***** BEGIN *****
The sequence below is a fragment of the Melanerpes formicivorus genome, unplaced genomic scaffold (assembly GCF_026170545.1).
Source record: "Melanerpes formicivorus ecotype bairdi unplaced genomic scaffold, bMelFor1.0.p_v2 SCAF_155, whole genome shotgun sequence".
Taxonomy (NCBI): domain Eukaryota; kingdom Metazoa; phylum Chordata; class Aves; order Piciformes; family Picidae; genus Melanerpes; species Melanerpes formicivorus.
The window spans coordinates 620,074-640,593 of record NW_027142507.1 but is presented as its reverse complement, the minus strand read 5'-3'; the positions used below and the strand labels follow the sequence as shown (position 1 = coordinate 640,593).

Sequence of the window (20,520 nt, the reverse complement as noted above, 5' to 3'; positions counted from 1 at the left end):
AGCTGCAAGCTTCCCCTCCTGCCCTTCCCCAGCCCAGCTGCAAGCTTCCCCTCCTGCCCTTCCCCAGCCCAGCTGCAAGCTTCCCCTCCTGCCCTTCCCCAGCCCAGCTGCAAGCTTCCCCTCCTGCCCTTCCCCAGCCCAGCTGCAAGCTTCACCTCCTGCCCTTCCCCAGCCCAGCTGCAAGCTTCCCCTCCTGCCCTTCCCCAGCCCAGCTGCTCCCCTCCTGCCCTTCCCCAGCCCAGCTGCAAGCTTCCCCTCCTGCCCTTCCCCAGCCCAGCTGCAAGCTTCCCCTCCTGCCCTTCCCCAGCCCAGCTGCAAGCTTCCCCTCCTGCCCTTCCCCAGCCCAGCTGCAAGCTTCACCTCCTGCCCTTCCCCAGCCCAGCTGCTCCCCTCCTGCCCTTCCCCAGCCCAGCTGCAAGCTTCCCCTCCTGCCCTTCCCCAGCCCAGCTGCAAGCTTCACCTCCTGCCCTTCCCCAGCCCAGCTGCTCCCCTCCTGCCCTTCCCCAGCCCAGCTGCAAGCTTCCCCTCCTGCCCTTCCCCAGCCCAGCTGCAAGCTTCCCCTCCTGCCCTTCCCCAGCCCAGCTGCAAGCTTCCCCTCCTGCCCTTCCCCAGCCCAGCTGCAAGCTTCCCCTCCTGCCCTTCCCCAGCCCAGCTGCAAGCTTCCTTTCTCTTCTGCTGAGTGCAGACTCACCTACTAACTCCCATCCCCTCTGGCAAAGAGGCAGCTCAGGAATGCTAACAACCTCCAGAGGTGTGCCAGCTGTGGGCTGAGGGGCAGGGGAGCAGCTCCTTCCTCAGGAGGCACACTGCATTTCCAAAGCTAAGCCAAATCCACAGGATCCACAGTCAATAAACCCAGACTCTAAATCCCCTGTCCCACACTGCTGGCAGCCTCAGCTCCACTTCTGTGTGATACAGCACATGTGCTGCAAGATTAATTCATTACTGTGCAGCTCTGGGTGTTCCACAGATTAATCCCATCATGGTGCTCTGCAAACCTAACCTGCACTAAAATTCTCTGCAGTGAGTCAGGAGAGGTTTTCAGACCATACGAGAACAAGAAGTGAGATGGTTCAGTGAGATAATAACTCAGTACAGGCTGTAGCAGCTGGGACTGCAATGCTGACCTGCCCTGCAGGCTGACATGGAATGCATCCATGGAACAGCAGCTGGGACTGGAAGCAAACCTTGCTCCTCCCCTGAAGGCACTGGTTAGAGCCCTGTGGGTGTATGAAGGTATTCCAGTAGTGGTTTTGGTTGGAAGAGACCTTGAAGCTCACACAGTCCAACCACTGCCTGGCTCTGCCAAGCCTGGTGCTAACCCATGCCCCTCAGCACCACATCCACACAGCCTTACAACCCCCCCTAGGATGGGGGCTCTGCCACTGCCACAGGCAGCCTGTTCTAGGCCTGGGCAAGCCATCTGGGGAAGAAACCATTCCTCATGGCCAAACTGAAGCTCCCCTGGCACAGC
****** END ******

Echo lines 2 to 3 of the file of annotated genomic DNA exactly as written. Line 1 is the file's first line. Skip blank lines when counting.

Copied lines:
Source record: "Melanerpes formicivorus ecotype bairdi unplaced genomic scaffold, bMelFor1.0.p_v2 SCAF_155, whole genome shotgun sequence".
Taxonomy (NCBI): domain Eukaryota; kingdom Metazoa; phylum Chordata; class Aves; order Piciformes; family Picidae; genus Melanerpes; species Melanerpes formicivorus.